Depression twice as likely in seizure sufferers

March 16, 2009

A new study published in Epilepsia finds that the prevalence of depression is almost twice as high in people with epilepsy compared to the general population. Among those with epilepsy, racial minorities have seven times the odds of depression in comparison to the majority Caucasian population. The findings also show that 40 percent of depressed respondents with epilepsy were not accessing mental healthcare services.

Data from the 2000 ⁄ 2001 Canadian Community Survey was used to determine prevalence of and . 13 percent of those with epilepsy were found to suffer from depression, compared to 7 percent of those without the disorder. Epilepsy was also associated with 43 percent higher odds of depression when adjusting for demographic factors. The odds were higher not only for minorities, but also for females, older adults and individuals experiencing food insecurity. Minority status and advanced age appear to be unique risk factors for depression in those with epilepsy, as these factors are not associated with depression in the general population.

Previous research indicates that, on average, individuals with epilepsy suffer from a greater number of chronic conditions, have worse self-reported health and experience increased pain. They are also more likely to have a lower quality-of-life, related to both health and other factors. Individuals with epilepsy have also been found to exhibit higher levels of recent psychological distress, a greater likelihood for a variety of psychiatric conditions and a higher prevalence of suicidal thoughts. Sufferers also typically have lower incomes, less education and are less likely to have full- or part-time employment.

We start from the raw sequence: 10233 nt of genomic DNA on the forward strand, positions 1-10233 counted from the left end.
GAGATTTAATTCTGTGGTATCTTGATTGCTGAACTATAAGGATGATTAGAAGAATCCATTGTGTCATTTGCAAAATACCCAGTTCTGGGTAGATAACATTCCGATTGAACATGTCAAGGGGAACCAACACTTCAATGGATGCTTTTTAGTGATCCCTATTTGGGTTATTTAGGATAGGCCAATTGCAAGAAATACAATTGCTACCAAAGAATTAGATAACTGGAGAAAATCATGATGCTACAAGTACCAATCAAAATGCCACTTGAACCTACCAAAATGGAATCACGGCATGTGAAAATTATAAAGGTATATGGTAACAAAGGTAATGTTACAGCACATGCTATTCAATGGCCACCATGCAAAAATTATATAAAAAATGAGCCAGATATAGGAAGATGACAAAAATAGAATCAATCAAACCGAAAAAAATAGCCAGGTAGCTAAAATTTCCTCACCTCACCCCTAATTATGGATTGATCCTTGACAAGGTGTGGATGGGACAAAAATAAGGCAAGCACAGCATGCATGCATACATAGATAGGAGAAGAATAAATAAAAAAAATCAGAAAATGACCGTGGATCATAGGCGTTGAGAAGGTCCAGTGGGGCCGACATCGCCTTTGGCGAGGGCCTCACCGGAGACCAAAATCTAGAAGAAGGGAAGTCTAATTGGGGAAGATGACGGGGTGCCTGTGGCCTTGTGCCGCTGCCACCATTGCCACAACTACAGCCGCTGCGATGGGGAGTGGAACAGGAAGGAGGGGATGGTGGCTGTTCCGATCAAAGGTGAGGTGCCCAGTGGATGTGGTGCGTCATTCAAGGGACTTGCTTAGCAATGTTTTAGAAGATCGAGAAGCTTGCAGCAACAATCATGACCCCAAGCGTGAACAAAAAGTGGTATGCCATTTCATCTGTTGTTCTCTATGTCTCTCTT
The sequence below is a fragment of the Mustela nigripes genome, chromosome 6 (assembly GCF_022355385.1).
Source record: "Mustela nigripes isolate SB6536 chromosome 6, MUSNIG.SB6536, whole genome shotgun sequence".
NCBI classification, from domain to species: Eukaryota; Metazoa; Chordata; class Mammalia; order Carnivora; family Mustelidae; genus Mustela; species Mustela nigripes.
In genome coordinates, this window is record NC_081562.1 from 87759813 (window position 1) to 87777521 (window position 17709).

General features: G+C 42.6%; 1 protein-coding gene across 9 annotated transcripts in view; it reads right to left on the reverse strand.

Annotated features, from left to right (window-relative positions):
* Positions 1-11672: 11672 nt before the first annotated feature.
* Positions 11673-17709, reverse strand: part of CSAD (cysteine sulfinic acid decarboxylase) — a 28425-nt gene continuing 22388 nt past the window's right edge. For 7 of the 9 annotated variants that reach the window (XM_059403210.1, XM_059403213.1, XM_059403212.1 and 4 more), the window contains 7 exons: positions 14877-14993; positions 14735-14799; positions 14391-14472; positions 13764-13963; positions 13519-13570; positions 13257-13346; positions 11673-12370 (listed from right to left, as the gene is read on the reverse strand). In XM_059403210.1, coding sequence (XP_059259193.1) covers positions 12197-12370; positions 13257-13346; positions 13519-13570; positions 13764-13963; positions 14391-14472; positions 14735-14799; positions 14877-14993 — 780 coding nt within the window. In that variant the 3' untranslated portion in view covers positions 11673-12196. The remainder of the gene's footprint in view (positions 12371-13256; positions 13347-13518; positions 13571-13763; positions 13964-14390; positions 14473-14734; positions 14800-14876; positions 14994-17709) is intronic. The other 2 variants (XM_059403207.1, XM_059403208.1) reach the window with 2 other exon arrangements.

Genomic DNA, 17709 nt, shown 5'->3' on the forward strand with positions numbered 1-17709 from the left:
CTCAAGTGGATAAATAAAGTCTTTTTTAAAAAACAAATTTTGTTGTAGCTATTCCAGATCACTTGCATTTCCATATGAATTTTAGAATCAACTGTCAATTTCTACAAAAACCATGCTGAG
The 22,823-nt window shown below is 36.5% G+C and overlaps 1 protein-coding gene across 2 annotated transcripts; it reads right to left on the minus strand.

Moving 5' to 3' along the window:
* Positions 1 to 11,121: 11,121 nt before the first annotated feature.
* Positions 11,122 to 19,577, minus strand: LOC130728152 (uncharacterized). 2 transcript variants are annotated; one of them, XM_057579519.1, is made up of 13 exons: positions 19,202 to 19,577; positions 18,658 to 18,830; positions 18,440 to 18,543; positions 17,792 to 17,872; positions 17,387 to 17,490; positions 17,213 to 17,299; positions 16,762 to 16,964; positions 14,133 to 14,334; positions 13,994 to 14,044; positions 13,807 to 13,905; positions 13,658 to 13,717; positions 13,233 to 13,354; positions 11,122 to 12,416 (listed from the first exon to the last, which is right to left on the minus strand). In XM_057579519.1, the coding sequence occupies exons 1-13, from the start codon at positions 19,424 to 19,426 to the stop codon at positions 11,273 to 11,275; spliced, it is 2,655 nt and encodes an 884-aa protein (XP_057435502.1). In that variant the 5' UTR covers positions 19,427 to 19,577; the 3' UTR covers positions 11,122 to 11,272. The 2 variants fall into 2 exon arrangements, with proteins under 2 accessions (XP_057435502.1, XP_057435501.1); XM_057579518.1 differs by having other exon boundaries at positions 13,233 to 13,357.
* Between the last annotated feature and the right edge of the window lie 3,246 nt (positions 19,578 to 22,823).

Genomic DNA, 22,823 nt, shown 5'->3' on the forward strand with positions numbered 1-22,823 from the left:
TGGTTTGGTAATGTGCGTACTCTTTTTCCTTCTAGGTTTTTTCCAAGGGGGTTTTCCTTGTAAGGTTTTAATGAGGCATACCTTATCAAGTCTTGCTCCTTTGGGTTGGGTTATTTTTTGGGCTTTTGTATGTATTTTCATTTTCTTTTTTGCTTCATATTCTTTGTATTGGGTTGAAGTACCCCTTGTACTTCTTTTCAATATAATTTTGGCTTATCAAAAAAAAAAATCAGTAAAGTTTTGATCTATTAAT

"Individuals with epilepsy are vulnerable to depression , yet we have identified an important gap in mental health service provision," says Esme Fuller-Thomson of the University of Toronto , co-author of the study. "Routine screening and targeted interventions for depression are needed to help serve those with epilepsy."

Source: Wiley (news : web)

Related Stories

Recommended for you

New trials offer hope for TB treatment

October 28, 2016

Researchers at the University of St Andrews are one step closer to finding a shorter, more effective treatment for TB, according to a new paper published by The Lancet Infectious Diseases.

Fatty liver: Turning off TAZ reverses disease

October 27, 2016

Scientists at Columbia University Medical Center (CUMC) have identified a factor in liver cells that is responsible for turning a relatively benign liver condition, present in 30 percent of U.S. adults, into a serious disease ...


Please sign in to add a comment. Registration is free, and takes less than a minute. Read more

Click here to reset your password.
Sign in to get notified via email when new comments are made.